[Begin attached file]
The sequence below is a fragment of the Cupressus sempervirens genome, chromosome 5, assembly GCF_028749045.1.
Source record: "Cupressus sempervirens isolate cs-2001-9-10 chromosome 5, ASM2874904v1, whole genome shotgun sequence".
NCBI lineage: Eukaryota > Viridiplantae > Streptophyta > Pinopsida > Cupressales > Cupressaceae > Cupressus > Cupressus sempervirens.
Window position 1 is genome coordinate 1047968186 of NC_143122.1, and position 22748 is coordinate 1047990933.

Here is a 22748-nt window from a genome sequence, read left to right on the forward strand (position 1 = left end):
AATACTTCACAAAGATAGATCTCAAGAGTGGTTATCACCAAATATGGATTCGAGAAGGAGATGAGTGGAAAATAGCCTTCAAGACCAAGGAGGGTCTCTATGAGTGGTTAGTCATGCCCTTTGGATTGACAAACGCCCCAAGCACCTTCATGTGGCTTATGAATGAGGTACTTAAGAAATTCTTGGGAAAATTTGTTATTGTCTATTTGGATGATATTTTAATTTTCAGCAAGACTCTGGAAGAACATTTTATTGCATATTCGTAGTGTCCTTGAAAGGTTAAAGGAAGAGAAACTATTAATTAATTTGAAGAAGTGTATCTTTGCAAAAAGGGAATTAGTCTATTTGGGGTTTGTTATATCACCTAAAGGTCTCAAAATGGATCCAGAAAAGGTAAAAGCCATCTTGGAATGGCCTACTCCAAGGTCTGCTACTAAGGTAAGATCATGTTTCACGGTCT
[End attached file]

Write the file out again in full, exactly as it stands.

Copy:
The sequence below is a fragment of the Cupressus sempervirens genome, chromosome 5, assembly GCF_028749045.1.
Source record: "Cupressus sempervirens isolate cs-2001-9-10 chromosome 5, ASM2874904v1, whole genome shotgun sequence".
NCBI lineage: Eukaryota > Viridiplantae > Streptophyta > Pinopsida > Cupressales > Cupressaceae > Cupressus > Cupressus sempervirens.
Window position 1 is genome coordinate 1047968186 of NC_143122.1, and position 22748 is coordinate 1047990933.

Here is a 22748-nt window from a genome sequence, read left to right on the forward strand (position 1 = left end):
AATACTTCACAAAGATAGATCTCAAGAGTGGTTATCACCAAATATGGATTCGAGAAGGAGATGAGTGGAAAATAGCCTTCAAGACCAAGGAGGGTCTCTATGAGTGGTTAGTCATGCCCTTTGGATTGACAAACGCCCCAAGCACCTTCATGTGGCTTATGAATGAGGTACTTAAGAAATTCTTGGGAAAATTTGTTATTGTCTATTTGGATGATATTTTAATTTTCAGCAAGACTCTGGAAGAACATTTTATTGCATATTCGTAGTGTCCTTGAAAGGTTAAAGGAAGAGAAACTATTAATTAATTTGAAGAAGTGTATCTTTGCAAAAAGGGAATTAGTCTATTTGGGGTTTGTTATATCACCTAAAGGTCTCAAAATGGATCCAGAAAAGGTAAAAGCCATCTTGGAATGGCCTACTCCAAGGTCTGCTACTAAGGTAAGATCATGTTTCACGGTCT